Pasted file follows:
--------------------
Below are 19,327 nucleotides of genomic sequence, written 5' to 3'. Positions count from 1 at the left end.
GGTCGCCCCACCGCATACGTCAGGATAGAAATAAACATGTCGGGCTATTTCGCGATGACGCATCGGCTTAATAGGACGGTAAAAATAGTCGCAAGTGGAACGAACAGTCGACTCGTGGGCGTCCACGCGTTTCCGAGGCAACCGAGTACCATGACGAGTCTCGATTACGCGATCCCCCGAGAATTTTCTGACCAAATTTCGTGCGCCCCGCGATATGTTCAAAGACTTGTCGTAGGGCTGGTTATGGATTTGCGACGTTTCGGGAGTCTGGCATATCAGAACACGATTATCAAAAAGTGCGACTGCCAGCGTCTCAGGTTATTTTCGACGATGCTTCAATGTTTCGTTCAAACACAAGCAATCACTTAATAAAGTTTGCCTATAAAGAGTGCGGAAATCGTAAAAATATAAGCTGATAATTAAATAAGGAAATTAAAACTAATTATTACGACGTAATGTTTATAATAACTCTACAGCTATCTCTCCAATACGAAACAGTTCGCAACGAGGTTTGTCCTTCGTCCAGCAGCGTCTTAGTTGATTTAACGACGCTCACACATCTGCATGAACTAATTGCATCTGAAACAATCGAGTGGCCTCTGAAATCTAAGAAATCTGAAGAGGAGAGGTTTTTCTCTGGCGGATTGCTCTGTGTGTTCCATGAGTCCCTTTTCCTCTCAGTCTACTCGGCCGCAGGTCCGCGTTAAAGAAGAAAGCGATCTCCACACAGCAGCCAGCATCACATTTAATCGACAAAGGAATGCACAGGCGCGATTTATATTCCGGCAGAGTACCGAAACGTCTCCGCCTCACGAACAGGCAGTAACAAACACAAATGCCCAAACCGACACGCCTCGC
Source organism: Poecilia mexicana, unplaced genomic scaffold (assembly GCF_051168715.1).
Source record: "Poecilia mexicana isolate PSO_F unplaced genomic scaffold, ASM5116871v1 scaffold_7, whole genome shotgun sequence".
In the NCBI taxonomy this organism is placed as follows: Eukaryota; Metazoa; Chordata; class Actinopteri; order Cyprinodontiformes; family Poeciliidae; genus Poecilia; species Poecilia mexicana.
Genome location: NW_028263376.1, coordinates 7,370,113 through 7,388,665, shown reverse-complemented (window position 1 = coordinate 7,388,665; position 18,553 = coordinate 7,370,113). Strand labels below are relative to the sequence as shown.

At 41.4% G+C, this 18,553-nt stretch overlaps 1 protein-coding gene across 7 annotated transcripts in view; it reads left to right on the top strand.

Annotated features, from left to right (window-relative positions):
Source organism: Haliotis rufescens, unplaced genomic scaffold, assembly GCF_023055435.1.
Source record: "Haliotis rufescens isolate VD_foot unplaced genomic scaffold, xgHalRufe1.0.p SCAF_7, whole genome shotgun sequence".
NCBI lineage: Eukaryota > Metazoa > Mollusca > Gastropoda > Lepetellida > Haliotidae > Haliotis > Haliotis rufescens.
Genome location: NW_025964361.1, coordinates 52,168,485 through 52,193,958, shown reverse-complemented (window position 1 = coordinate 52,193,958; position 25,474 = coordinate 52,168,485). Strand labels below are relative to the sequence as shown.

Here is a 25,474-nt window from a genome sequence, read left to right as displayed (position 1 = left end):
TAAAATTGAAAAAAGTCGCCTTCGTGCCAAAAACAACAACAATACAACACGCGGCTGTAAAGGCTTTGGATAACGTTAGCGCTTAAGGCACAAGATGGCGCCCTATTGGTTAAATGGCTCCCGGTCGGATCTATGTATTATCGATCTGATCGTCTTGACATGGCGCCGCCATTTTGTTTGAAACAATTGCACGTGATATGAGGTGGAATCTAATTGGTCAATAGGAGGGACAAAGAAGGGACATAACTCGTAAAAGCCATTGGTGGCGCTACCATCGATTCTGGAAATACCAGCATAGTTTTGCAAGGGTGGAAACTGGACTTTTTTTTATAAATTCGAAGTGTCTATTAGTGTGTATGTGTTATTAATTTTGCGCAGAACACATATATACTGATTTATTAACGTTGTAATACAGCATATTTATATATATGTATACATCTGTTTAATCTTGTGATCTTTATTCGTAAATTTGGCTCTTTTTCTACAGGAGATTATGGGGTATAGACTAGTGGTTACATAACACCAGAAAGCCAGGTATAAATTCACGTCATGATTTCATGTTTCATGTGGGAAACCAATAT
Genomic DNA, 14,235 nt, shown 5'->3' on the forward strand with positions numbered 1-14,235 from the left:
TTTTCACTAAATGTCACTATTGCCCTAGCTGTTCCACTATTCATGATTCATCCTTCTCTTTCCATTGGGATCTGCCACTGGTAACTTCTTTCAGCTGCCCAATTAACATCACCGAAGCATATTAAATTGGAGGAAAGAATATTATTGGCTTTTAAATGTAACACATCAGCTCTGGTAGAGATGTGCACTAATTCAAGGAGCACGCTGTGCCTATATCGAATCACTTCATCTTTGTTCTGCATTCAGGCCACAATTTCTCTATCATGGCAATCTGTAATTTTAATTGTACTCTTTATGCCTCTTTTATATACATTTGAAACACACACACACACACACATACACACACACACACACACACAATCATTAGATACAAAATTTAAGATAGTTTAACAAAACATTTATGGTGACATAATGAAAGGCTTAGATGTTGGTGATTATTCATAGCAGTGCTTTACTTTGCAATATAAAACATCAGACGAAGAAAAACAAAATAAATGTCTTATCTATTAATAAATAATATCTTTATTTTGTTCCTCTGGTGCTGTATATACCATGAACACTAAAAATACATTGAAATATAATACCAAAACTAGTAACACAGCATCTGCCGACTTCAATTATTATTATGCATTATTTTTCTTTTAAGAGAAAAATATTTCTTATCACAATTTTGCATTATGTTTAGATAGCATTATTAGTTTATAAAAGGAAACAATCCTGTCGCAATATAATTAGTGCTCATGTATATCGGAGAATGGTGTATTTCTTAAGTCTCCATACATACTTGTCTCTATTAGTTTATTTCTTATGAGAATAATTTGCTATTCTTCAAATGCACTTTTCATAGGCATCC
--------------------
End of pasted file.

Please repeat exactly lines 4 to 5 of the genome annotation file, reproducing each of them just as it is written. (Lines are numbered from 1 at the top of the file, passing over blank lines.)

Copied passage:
Source record: "Poecilia mexicana isolate PSO_F unplaced genomic scaffold, ASM5116871v1 scaffold_7, whole genome shotgun sequence".
In the NCBI taxonomy this organism is placed as follows: Eukaryota; Metazoa; Chordata; class Actinopteri; order Cyprinodontiformes; family Poeciliidae; genus Poecilia; species Poecilia mexicana.